You could face a lawsuit if a person with a disability claims they can't access your website. You can bear legal fees, a potential settlement, a potential public relations issue, and the cost of rebuilding your website to be ADA compliant. If your website is only web-based, you can still be sued and even theoretically lose a case on the merits in court. Web-based businesses without physical presence are increasingly being swept away by ADA compliance.
When it comes to ADA website compliance, there are no clear rules. However, that doesn't let companies get out of the hurry; they still need to provide an accessible website that is tailored to users with disabilities. The ADA tells us that all public spaces should be accessible to all, and courts have increasingly held that its website is considered an extension of a physical location, such as a store or school. This makes your website a public space, subjecting it to ADA compliance standards.
If your website or digital space is not accessible to everyone, you run the risk of someone filing a lawsuit against your company for discrimination. Just as your physical business could face a lawsuit for not providing wheelchair access, you could face a lawsuit if a person with a disability claims that they cannot access your website. This can result in legal fees, a potential settlement, a potential public relations problem, and the cost of rebuilding your website to ADA compliance, not to mention the potential to damage your company's reputation. To learn more about ADA website compliance and how you can protect your business, consider consulting with a disability attorney.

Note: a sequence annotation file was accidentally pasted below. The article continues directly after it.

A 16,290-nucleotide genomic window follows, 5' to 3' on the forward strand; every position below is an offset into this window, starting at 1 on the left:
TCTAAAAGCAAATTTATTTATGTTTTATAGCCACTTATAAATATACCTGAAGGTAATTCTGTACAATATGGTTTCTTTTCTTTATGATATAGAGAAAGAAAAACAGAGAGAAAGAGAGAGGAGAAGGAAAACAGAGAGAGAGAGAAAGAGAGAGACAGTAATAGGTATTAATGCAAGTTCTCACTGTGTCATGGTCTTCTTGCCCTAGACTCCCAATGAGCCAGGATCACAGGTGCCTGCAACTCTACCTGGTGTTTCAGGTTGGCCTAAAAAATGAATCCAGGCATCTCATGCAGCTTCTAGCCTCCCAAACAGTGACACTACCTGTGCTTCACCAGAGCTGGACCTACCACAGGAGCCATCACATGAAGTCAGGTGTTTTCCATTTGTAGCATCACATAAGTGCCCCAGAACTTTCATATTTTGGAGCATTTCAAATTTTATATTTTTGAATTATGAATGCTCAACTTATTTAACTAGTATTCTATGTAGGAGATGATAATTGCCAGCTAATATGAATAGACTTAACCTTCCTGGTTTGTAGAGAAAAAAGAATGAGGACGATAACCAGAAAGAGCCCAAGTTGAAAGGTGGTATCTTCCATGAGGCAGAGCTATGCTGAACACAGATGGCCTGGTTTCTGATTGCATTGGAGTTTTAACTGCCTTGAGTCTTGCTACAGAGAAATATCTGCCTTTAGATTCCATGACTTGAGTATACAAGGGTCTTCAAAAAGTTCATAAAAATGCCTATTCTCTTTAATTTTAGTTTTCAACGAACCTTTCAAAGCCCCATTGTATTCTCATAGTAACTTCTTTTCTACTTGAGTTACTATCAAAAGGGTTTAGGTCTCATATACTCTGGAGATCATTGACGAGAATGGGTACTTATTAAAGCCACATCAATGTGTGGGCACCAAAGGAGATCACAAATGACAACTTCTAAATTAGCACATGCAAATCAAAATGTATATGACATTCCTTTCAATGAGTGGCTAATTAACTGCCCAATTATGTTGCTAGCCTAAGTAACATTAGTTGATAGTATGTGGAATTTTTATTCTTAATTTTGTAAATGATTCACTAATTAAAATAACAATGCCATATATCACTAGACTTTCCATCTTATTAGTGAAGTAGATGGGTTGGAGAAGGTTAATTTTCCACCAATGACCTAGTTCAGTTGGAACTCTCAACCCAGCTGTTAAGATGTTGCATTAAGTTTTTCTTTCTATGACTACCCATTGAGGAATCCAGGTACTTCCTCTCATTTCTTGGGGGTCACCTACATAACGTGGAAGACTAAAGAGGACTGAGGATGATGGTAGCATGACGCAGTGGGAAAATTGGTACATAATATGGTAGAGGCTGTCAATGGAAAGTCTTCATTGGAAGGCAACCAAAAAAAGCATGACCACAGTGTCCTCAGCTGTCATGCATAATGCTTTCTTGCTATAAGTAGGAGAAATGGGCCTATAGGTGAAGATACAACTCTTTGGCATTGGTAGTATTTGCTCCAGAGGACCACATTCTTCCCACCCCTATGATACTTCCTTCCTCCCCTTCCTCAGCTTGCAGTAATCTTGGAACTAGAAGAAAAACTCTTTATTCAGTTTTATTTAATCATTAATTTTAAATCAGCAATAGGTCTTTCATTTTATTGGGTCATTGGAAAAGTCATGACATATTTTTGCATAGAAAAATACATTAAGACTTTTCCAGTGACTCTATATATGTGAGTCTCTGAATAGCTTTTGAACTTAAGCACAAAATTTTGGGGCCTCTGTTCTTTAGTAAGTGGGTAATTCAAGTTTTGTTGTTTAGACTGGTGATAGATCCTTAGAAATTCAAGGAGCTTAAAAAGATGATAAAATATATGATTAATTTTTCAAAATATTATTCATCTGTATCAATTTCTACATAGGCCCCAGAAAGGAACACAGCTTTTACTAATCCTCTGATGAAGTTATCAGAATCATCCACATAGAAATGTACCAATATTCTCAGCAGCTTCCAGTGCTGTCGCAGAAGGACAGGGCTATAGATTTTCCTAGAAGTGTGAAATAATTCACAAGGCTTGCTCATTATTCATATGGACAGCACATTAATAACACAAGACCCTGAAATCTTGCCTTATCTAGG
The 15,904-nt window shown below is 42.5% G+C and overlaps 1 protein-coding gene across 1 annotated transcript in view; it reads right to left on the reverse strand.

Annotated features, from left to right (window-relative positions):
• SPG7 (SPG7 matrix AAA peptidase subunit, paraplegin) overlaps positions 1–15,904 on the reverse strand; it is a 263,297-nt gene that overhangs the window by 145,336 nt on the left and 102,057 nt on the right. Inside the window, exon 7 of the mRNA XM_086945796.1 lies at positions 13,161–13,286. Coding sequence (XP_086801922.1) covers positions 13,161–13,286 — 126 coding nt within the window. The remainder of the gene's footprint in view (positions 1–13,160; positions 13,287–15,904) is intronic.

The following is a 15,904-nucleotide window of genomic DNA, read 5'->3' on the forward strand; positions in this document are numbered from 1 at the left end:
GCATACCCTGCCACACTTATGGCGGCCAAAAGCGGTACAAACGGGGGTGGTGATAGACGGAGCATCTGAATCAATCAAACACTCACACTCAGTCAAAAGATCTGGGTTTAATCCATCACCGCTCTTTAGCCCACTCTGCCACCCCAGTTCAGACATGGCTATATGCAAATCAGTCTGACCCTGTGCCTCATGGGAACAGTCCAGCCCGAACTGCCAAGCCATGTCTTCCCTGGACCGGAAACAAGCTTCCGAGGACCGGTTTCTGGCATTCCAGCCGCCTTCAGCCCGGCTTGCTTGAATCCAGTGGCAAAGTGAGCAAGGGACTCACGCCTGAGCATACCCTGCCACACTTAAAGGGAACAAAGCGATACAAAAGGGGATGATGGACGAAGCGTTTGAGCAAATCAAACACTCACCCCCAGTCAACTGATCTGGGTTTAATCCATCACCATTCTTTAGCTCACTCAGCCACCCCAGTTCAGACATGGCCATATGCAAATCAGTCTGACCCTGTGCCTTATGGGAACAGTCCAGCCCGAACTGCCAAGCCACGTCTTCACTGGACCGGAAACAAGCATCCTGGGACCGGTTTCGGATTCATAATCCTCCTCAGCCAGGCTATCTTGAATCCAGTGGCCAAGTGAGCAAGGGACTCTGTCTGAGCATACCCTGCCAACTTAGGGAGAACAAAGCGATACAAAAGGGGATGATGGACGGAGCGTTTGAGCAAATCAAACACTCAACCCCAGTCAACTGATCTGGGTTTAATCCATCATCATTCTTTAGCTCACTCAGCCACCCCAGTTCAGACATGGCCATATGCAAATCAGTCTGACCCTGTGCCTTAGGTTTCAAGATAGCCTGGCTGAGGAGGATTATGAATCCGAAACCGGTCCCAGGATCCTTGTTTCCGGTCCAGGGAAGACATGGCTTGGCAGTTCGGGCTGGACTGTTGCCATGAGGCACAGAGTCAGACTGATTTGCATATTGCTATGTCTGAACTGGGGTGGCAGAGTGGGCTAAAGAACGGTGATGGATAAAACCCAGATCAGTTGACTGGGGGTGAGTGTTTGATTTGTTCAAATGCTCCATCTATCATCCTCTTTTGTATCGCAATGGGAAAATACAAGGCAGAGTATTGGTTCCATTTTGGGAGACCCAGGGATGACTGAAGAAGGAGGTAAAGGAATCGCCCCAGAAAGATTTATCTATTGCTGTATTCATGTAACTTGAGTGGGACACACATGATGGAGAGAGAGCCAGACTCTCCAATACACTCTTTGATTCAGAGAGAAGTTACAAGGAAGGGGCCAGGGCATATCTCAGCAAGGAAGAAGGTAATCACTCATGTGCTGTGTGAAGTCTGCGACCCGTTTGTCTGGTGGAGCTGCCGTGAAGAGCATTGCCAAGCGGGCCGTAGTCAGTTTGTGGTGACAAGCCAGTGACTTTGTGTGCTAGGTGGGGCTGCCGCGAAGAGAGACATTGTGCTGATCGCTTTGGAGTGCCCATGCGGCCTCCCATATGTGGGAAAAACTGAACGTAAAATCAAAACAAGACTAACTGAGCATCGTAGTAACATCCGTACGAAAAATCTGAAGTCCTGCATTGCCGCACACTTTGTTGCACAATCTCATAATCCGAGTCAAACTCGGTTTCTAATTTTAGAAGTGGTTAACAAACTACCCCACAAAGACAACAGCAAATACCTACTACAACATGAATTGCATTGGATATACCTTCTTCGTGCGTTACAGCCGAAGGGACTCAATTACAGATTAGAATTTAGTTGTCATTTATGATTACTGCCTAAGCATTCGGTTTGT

You can also check for specific ADA compliance issues, such as color contrast, with programs dedicated to these topics. Through WordPress, you can access several ADA compliance plugins, such as Accessibility Suite and WP Accessibility Helper. If you are forced to redesign your website to be ADA compliant due to an unexpected lawsuit, you may have to suspend any plans you have for your company. It's important to note that most ADA lawsuits are legitimate, because plaintiffs cannot sue under the ADA for monetary damages.
When the ADA was created in 1990, websites were not widely used, so legislation did not address them. With the increase in compliance demands for ADA websites, there is a good chance that you will have to deal with this issue. Make Your Website ADA Compliant Beyond serious fines and attorney expenses, bad press can have a serious impact on the success of your business. If a person with a disability sues you, paying for an attorney who specializes in complying with the ADA website to represent your company or organization can only be part of your legal fees.
As a business owner or digital publisher, you should be aware of the risks of not having an ADA-compliant website. As a website owner, the choice usually comes down to spending the money to make your website ADA-compliant and running the risk of not being sued in federal court.